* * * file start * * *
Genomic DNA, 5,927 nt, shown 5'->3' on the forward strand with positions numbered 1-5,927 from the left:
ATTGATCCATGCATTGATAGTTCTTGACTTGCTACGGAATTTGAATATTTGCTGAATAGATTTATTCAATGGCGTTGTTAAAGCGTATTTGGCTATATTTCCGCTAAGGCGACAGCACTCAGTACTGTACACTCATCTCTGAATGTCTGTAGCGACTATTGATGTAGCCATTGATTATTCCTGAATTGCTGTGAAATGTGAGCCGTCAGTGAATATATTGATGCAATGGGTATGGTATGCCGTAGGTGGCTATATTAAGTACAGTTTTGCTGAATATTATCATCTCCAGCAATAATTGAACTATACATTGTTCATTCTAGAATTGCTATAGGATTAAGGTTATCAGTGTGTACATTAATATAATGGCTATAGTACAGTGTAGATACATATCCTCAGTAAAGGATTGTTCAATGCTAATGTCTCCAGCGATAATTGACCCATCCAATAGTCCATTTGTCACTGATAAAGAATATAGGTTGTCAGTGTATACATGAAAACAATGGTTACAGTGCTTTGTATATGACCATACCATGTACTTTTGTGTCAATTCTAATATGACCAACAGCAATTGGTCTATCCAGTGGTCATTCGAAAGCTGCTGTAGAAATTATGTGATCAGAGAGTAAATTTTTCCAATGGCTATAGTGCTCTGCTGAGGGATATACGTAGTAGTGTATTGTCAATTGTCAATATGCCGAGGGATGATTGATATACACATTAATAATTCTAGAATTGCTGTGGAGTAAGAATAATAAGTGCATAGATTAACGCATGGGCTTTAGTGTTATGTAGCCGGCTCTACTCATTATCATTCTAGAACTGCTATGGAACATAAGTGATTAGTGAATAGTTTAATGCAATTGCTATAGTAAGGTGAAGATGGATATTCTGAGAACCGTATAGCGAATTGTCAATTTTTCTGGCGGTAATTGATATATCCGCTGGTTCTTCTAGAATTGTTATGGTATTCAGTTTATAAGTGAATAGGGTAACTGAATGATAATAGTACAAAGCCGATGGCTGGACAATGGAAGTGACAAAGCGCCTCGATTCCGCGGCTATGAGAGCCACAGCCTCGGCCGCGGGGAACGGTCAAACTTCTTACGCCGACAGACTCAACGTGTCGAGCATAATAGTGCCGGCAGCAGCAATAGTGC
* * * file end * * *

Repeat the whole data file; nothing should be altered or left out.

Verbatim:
Genomic DNA, 5,927 nt, shown 5'->3' on the forward strand with positions numbered 1-5,927 from the left:
ATTGATCCATGCATTGATAGTTCTTGACTTGCTACGGAATTTGAATATTTGCTGAATAGATTTATTCAATGGCGTTGTTAAAGCGTATTTGGCTATATTTCCGCTAAGGCGACAGCACTCAGTACTGTACACTCATCTCTGAATGTCTGTAGCGACTATTGATGTAGCCATTGATTATTCCTGAATTGCTGTGAAATGTGAGCCGTCAGTGAATATATTGATGCAATGGGTATGGTATGCCGTAGGTGGCTATATTAAGTACAGTTTTGCTGAATATTATCATCTCCAGCAATAATTGAACTATACATTGTTCATTCTAGAATTGCTATAGGATTAAGGTTATCAGTGTGTACATTAATATAATGGCTATAGTACAGTGTAGATACATATCCTCAGTAAAGGATTGTTCAATGCTAATGTCTCCAGCGATAATTGACCCATCCAATAGTCCATTTGTCACTGATAAAGAATATAGGTTGTCAGTGTATACATGAAAACAATGGTTACAGTGCTTTGTATATGACCATACCATGTACTTTTGTGTCAATTCTAATATGACCAACAGCAATTGGTCTATCCAGTGGTCATTCGAAAGCTGCTGTAGAAATTATGTGATCAGAGAGTAAATTTTTCCAATGGCTATAGTGCTCTGCTGAGGGATATACGTAGTAGTGTATTGTCAATTGTCAATATGCCGAGGGATGATTGATATACACATTAATAATTCTAGAATTGCTGTGGAGTAAGAATAATAAGTGCATAGATTAACGCATGGGCTTTAGTGTTATGTAGCCGGCTCTACTCATTATCATTCTAGAACTGCTATGGAACATAAGTGATTAGTGAATAGTTTAATGCAATTGCTATAGTAAGGTGAAGATGGATATTCTGAGAACCGTATAGCGAATTGTCAATTTTTCTGGCGGTAATTGATATATCCGCTGGTTCTTCTAGAATTGTTATGGTATTCAGTTTATAAGTGAATAGGGTAACTGAATGATAATAGTACAAAGCCGATGGCTGGACAATGGAAGTGACAAAGCGCCTCGATTCCGCGGCTATGAGAGCCACAGCCTCGGCCGCGGGGAACGGTCAAACTTCTTACGCCGACAGACTCAACGTGTCGAGCATAATAGTGCCGGCAGCAGCAATAGTGC